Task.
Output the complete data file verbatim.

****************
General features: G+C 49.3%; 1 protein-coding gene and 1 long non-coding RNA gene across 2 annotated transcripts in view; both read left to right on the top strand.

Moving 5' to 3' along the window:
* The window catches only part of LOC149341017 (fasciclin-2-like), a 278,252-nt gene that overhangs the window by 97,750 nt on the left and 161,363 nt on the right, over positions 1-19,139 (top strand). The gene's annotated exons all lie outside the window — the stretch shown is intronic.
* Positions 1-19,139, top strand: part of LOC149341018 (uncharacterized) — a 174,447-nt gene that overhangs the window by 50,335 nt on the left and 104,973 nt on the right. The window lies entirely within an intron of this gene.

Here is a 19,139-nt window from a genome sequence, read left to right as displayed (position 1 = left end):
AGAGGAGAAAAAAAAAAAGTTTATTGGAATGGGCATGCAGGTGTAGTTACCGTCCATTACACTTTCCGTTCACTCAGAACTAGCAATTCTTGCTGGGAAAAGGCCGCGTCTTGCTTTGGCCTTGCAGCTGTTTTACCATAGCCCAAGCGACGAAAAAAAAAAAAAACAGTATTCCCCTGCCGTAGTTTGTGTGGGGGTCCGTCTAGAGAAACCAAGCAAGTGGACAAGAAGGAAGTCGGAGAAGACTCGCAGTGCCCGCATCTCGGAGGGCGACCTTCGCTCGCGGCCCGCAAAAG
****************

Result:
General features: G+C 49.3%; 1 protein-coding gene and 1 long non-coding RNA gene across 2 annotated transcripts in view; both read left to right on the top strand.

Moving 5' to 3' along the window:
* The window catches only part of LOC149341017 (fasciclin-2-like), a 278,252-nt gene that overhangs the window by 97,750 nt on the left and 161,363 nt on the right, over positions 1-19,139 (top strand). The gene's annotated exons all lie outside the window — the stretch shown is intronic.
* Positions 1-19,139, top strand: part of LOC149341018 (uncharacterized) — a 174,447-nt gene that overhangs the window by 50,335 nt on the left and 104,973 nt on the right. The window lies entirely within an intron of this gene.

Here is a 19,139-nt window from a genome sequence, read left to right as displayed (position 1 = left end):
AGAGGAGAAAAAAAAAAAGTTTATTGGAATGGGCATGCAGGTGTAGTTACCGTCCATTACACTTTCCGTTCACTCAGAACTAGCAATTCTTGCTGGGAAAAGGCCGCGTCTTGCTTTGGCCTTGCAGCTGTTTTACCATAGCCCAAGCGACGAAAAAAAAAAAAAACAGTATTCCCCTGCCGTAGTTTGTGTGGGGGTCCGTCTAGAGAAACCAAGCAAGTGGACAAGAAGGAAGTCGGAGAAGACTCGCAGTGCCCGCATCTCGGAGGGCGACCTTCGCTCGCGGCCCGCAAAAG